The awards program was started in 2005 to annually recognize extraordinary performance by Mechanical Engineering faculty in the previous year. Selections are based on ratings from the annual performance evaluation process. The Woodward award recognizes outstanding performance across the three areas of faculty responsibility: research, teaching, and service.
Outstanding Researcher: Mark Borden, Ronggui Yang
Outstanding Undergraduate Educator: Jeff Knutsen
Outstanding Graduate Educator: Peter Hamlington
Outstanding Service: Daria Kotys-Schwartz
Woodward Outstanding Faculty Award: Daven Henze
Associate Professor Mike Hannigan, Instructor Daria Kotys-Schwartz and PhD student Janet Tsai won a Best Paper Award at the American Society for Engineering Education Annual Conference for "Learning Statics by Feeling: Effects of Everyday Examples on Confidence and Identity Development." The paper examined a novel teaching approach, the body-based approach using active learning to structure the implementation of everyday examples in recitations as part of an engineering statics course.
Professor Emeritus David Kassoy renewed a subcontract from the University of California, Irvine to Kassoy Innovative Science Solutions, LLC, for "Reduced Basis and Stochastic Modeling of a Liquid Propellant Rocket Engine as a Complex System" under a grant from the Air Force Office of Scientific Research. Additionally, Kassoy's paper on non-diffusive ignition of a gaseous reactive mixture will be published inCombustion Theory and Modeling.
Professor Emeritus Frank Kreith published "Sustainable Energy Systems" in August, which will be used in A special issue of the ASME Journal of Solar Energy Engineeringwas published to celebrate Professor Emeritus Frank Kreith's 91st birthday. The edition focused on his lifetime accomplishments and contributions to the field of solar energy.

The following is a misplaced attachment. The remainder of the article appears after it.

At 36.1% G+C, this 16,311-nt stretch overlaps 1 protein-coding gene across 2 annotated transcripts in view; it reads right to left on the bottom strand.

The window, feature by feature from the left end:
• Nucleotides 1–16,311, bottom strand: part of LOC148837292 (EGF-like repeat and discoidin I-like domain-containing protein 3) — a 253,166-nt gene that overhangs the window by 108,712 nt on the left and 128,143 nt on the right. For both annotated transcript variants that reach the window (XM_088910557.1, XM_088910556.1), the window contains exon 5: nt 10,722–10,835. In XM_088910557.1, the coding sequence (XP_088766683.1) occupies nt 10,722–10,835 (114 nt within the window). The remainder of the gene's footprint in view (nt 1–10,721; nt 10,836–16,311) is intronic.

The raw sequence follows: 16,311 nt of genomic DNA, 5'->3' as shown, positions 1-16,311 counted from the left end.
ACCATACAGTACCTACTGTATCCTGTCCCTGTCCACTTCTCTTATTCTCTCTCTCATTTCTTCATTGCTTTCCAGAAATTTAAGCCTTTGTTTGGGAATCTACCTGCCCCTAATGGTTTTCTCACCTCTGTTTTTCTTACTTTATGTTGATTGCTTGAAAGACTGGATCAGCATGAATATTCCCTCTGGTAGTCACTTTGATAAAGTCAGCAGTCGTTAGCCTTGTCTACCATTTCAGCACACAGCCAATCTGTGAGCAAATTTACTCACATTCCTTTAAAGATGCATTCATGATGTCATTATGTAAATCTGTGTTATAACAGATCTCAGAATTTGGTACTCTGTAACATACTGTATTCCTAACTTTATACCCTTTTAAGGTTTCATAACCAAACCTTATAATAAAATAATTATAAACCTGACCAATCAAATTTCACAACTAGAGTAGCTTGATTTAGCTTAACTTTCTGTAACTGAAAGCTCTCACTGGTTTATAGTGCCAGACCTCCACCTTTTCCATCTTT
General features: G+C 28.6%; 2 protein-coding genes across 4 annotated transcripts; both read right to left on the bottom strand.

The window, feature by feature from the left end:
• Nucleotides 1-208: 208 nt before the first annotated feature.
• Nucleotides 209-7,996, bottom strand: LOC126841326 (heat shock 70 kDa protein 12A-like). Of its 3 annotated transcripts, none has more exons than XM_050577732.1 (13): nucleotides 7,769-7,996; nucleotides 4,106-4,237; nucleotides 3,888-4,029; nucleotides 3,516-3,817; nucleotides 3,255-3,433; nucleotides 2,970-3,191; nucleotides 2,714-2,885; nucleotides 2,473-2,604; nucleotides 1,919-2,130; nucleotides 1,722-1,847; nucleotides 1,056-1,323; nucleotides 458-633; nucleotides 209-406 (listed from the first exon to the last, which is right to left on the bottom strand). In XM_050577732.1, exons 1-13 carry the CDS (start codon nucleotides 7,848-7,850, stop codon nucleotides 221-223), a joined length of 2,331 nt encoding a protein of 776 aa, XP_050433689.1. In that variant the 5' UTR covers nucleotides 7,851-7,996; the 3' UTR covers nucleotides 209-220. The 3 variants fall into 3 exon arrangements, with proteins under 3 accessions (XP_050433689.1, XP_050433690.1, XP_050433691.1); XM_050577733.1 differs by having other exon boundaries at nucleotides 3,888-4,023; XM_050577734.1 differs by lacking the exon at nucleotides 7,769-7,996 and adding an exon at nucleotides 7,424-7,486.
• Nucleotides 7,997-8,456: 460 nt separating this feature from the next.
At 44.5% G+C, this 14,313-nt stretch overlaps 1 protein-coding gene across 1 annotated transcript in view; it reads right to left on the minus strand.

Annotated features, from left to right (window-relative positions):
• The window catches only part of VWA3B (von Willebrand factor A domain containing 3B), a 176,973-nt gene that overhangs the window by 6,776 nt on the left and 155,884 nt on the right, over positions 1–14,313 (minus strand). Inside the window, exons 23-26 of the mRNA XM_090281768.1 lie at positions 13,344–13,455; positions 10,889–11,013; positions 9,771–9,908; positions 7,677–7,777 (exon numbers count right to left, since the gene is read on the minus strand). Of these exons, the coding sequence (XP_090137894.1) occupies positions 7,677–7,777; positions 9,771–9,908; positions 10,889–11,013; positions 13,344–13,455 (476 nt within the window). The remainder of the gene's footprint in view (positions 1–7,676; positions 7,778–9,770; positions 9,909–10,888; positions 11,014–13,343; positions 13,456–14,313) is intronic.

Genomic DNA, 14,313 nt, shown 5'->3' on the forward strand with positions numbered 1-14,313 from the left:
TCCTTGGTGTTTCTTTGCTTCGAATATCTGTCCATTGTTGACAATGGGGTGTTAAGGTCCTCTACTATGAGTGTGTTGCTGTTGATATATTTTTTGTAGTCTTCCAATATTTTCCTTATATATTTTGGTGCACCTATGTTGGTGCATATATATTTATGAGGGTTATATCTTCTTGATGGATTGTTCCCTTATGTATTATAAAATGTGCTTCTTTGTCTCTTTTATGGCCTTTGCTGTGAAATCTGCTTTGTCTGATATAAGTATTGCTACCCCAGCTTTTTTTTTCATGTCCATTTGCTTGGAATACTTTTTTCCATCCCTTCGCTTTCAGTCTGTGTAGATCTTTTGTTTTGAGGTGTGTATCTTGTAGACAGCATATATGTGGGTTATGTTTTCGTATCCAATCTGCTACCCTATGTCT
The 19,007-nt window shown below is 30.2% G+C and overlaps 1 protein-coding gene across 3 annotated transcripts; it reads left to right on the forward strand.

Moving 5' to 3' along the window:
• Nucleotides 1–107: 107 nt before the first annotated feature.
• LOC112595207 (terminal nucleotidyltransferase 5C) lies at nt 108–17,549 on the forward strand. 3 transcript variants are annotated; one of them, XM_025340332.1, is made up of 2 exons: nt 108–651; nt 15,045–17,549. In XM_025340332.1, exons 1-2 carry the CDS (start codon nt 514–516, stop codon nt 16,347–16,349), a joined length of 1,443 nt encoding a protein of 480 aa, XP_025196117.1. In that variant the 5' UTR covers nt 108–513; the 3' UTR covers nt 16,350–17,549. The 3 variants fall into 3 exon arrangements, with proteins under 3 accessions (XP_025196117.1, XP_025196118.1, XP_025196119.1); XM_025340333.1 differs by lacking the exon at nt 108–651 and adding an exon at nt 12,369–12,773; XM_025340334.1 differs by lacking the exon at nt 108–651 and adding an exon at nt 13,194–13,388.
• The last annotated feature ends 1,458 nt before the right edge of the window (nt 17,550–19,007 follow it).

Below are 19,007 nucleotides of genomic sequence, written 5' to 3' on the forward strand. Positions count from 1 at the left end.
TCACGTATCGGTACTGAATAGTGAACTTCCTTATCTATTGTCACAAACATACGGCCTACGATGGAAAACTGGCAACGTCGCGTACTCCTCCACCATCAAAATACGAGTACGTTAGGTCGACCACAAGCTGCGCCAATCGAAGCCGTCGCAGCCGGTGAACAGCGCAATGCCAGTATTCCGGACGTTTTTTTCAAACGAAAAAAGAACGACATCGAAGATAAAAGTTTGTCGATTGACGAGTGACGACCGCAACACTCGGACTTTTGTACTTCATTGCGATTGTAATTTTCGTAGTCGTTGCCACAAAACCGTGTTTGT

The research results were presented at the AIAA Aerospace Sciences Meeting. Professor Shelly Miller and Associate Professor Noah Fiererreceived an award from the Alfred P. Sloan Foundation and NSF for their research on mold damage in homes. Over the past year, they have been studying the microbial communities in 15 homes along the Front Range. Recent floods significantly impacted half of the study homes and changed the direction of their research to focus on documenting flooding's impact on mold in homes.
Assistant Professor Mark Rentschler received the Charles A. Hutchinson Memorial Teaching Award, which recognizes faculty in the College of Engineering and Applied Science who have made outstanding contributions to teaching.
Associate Professor Ronggui Yang has been elected incoming chair of the ASME Nanoengineering for Energy and Sustainability Steering Committee. ASME is a not-for-profit membership organization that enables collaboration, knowledge sharing, career enrichment, and skills development across all engineering disciplines toward a goal of helping the global engineering community develop solutions to benefit lives and livelihoods.